25. G. A. Hillery, ‘A Critique of Selected Community Concepts’, Social Forces, Vol. 37, No. 3, 1959, pp. 237–42.CrossRefGoogle Scholar
  26. M. B. Katz, The People of Hamilton, Canada West (Cambridge, Mass.: Harvard University Press, 1975).CrossRefGoogle Scholar
  27. R. S. Lynd and H. M. Lynd, Middletown (London: Constable, 1929).Google Scholar
  28. R. S. Lynd and H. M. Lynd, Middletown in Transition (New York: Harcourt & Brace, 1937).Google Scholar
  29. A. MacFarlane, Reconstructing Historical Communities (Cambridge: Cambridge University Press, 1977).Google Scholar
  30. D. Martindale, ‘The Formation and Destruction of Communities;, in G. Zollschan and W. Hirsch (eds), Explorations in Social Change (London: Routledge & Kegan Paul, 1964).Google Scholar
  31. D. Massey, ‘Industrial Restructuring as Class Restructuring — Productive Decentralisation and Local Uniqueness’, Regional Studies, Vol. 17, 1982, pp. 73–89.CrossRefGoogle Scholar
  32. G. Neuwirth, ‘A Weberian outline of a Theory of Community’, British Journal of Sociology, Vol. 20, 1969, No. 2, pp. 148–63.CrossRefGoogle Scholar
  33. H. Newby, C. Bell, D. Rose and P. Saunders, Property, Paternalism and Power (London: Hutchison, 1978).Google Scholar
  34. W. H. Oliver and B. R. Williams (eds), The Oxford History of New Zealand (Wellington: Oxford University Press, 1981).Google Scholar
  35. R. Pahl, Divisions of Labour (London: Basil Blackwell, 1984).Google Scholar
  36. T. Parsons, ‘The Principal Structures of Community’, in C. J. Friedrich (ed.), Community (New York: Liberal Arts Press, 1959).Google Scholar
  37. D. G. Pearson, ‘Class, Reminiscence—A Research Note’, The New Zealand Journal of History, Vol. 13, No. 1, 1979, pp. 83–8.Google Scholar
  38. D. G. Pearson, Johnsonville — Continuity and Change in a New Zealand Township (Sydney: Allen & Unwin, 1980).Google Scholar
  39. J. M. Powell, ‘White Collars and Moleskin Trousers — Politicians, Administrators and Settlers on the Cheviot Estate, 1893–1914’, New Zealand Geographer, Vol. 27, 1971, No. 2.Google Scholar
  40. A. J. Reiss, ‘Some Logical and Methodological Problems in Community Research’, Social Forces, Vol. 33, No. 1, 1954, pp. 51–7.CrossRefGoogle Scholar
  41. J. E. Richtik, ‘Changing Patterns of Land Ownership in Eyreton District, 1853–1968’, New Zealand Geographer, Vol. 31, 1975, No. 1.Google Scholar
  42. R. L. Simpson, ‘Sociology of the Community — Current Status and Prospects’, Rural Sociology, Vol. 30, 1965, No. 2, pp. 127–49.Google Scholar
  43. T. Skocpol, Vision and Method in Historical Sociology (Cambridge: Cambridge University Press, 1984).CrossRefGoogle Scholar
  44. M. Stacy, ‘The Myth of Community Studies’, British Journal of Sociology, Vol. 20, 1969, No. 2, pp. 134–47.CrossRefGoogle Scholar
  45. S. R. Strachan, ‘Archives for New Zealand Social History’, The New Zealand Journal of History, Vol. 13, 1979, No. 1.Google Scholar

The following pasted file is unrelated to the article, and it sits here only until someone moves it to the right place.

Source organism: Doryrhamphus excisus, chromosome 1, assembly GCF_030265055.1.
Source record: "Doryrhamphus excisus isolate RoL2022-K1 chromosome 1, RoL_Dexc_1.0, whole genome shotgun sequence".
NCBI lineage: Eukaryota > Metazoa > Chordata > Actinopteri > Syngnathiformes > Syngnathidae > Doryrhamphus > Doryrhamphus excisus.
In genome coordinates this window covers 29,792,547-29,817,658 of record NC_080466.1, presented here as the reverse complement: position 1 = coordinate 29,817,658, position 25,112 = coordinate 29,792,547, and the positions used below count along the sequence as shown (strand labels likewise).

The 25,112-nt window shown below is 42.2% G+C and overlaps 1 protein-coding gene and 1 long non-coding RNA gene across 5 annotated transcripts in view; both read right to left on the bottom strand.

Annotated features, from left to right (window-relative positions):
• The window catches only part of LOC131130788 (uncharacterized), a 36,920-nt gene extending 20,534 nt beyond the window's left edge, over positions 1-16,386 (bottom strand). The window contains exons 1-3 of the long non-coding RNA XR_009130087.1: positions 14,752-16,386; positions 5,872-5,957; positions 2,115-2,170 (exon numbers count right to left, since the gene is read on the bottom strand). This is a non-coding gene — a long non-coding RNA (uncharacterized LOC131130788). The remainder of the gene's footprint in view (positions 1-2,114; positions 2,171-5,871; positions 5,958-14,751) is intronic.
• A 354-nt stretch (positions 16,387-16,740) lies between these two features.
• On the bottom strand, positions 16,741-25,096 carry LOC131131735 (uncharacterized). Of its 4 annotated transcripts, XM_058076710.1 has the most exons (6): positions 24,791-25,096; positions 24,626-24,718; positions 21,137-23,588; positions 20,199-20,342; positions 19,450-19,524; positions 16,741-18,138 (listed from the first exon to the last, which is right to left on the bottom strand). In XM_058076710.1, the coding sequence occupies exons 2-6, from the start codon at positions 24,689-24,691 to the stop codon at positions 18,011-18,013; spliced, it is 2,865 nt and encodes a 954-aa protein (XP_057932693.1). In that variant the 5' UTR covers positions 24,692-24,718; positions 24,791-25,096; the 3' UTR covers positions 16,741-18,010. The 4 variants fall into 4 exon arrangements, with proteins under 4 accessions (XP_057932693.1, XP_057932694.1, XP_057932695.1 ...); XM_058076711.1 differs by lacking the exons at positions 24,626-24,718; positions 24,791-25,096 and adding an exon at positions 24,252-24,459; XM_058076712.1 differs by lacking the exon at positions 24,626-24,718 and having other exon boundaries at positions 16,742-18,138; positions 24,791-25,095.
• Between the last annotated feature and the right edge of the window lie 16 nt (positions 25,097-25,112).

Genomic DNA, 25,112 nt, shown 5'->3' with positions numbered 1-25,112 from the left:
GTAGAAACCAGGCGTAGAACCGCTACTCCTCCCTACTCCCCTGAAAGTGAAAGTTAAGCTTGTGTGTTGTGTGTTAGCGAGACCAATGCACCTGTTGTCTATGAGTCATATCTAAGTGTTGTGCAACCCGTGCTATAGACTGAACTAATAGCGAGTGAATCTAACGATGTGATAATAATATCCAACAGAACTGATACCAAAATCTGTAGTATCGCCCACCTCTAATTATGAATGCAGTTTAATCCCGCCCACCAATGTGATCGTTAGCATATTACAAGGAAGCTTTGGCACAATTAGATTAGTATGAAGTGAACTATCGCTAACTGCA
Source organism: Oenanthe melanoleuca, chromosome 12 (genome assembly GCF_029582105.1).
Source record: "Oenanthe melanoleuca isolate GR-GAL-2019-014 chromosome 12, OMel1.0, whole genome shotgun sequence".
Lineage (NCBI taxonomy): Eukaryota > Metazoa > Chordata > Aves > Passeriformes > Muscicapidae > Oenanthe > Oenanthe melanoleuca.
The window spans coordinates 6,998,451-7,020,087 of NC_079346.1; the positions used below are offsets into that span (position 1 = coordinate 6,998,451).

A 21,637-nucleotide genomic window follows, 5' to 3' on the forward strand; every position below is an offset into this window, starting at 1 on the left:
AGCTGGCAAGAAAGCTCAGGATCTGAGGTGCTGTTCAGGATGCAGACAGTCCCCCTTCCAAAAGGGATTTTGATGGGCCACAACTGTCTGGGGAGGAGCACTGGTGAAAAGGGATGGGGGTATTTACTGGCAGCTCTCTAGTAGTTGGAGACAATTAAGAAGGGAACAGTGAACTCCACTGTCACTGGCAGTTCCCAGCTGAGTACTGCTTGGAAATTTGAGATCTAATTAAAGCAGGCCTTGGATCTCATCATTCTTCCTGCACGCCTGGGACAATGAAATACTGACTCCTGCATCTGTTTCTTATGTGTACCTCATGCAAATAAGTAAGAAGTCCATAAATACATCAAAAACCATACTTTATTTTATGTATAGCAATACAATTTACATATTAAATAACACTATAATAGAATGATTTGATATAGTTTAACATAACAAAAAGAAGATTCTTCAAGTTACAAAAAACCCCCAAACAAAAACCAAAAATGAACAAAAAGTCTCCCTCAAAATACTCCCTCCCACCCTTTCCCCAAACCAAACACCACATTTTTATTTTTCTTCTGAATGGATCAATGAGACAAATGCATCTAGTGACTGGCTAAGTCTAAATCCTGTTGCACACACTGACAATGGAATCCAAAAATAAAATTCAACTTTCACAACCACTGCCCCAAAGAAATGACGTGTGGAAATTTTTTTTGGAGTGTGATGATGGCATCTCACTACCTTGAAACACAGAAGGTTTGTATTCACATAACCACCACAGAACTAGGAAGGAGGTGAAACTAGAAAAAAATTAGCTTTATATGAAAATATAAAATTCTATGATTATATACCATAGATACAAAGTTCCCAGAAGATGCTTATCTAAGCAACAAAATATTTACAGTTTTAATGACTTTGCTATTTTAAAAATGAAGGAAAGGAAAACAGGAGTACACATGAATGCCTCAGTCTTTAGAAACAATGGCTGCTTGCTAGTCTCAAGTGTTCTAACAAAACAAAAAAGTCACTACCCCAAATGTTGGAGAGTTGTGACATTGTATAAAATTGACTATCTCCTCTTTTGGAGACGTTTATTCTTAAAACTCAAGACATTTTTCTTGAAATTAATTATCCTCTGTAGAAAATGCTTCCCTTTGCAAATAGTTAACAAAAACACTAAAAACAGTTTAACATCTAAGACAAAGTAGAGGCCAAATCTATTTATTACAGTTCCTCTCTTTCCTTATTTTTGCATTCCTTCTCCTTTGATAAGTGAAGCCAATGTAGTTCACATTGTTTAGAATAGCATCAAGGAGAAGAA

46. W. Sutton and J. Kolaja, ‘The Concept of Community’, Rural Sociology, Vol. 25, 1960, No. 2, pp. 197–203.Google Scholar
  47. P. Sztompka, ‘The Renaissance of Historical Orientation in Sociology’, International Sociology, Vol. 1, No. 3, 1986, pp. 321–37.CrossRefGoogle Scholar
  48. S. Thernstrom, Poverty and Progress — Social Mobility in a Nineteenth Century City (Cambridge, Mass.: Harvard University Press, 1964).Google Scholar
  49. S. Thernstrom, ‘Yankee City Revisited — The Perils of Historical Naivete’, American Sociological Review, Vol. 30, 1965, pp. 234–42.CrossRefGoogle Scholar
  50. S. Thernstrom, ‘Reflections on the New Urban History’, Daedalus, Vol. 100, No. 2, 1971, pp. 359–75.Google Scholar
  51. S. Thernstrom, The Other Bostonians — Poverty and Progress in the American Metropolis, 1880–1970 (Cambridge, Mass.: Harvard University Press, 1973).CrossRefGoogle Scholar
  52. S. Thernstrom and R. Sennett, Nineteenth Century Cities — Essays in the New Urban History (New Haven: Yale University Press, 1969).Google Scholar
  53. J. Urry, ‘Capitalist Restructuring, Recomposition and the Regions’, in T. Bradley and P. Lowe (eds), Locality and Rurality — Economy and Society in Rural Regions (Norwich: Geo Books, 1984).Google Scholar
  54. W. L. Warner and P. S. Lunt, The Social Life of a Modern Community (New Haven: Yale University Press, 1941).Google Scholar
  55. W. L. Warner and P. S. Lunt, The Status System of a Modern Community (New Haven: Yale University Press, 1947).Google Scholar
  56. D. B.Waterson, ‘The Matamata Estate, 1904–1959 — Land Transfers and Subdivision in the Waikato’, The New Zealand Journal of History, Vol. 3, 1969, No. 1.Google Scholar
  57. E. Webb et al., Unobtrusive Measures — Nonreactive Research in the Social Sciences (Chicago: Rand McNally, 1971).Google Scholar
  58. R. Wild, Bradstow — A Study of Status, Class and Power in a Small Australian Town (Sydney: Angus & Robertson, 1974).Google Scholar
  59. R. Wild, Heathcote — A Study of Local Government and Resident Action in a Small Australian Town (Sydney: Allen & Unwin, 1983).Google Scholar
  60. C. Williams, Open-Cut — The Working Class in an Australian Mining Town (Sydney: Allen & Unwin, 1981).Google Scholar

Copyright information

© The British Sociological Association 1990

Authors and Affiliations

  • Bob Hall

There are no affiliations available

Personalised recommendations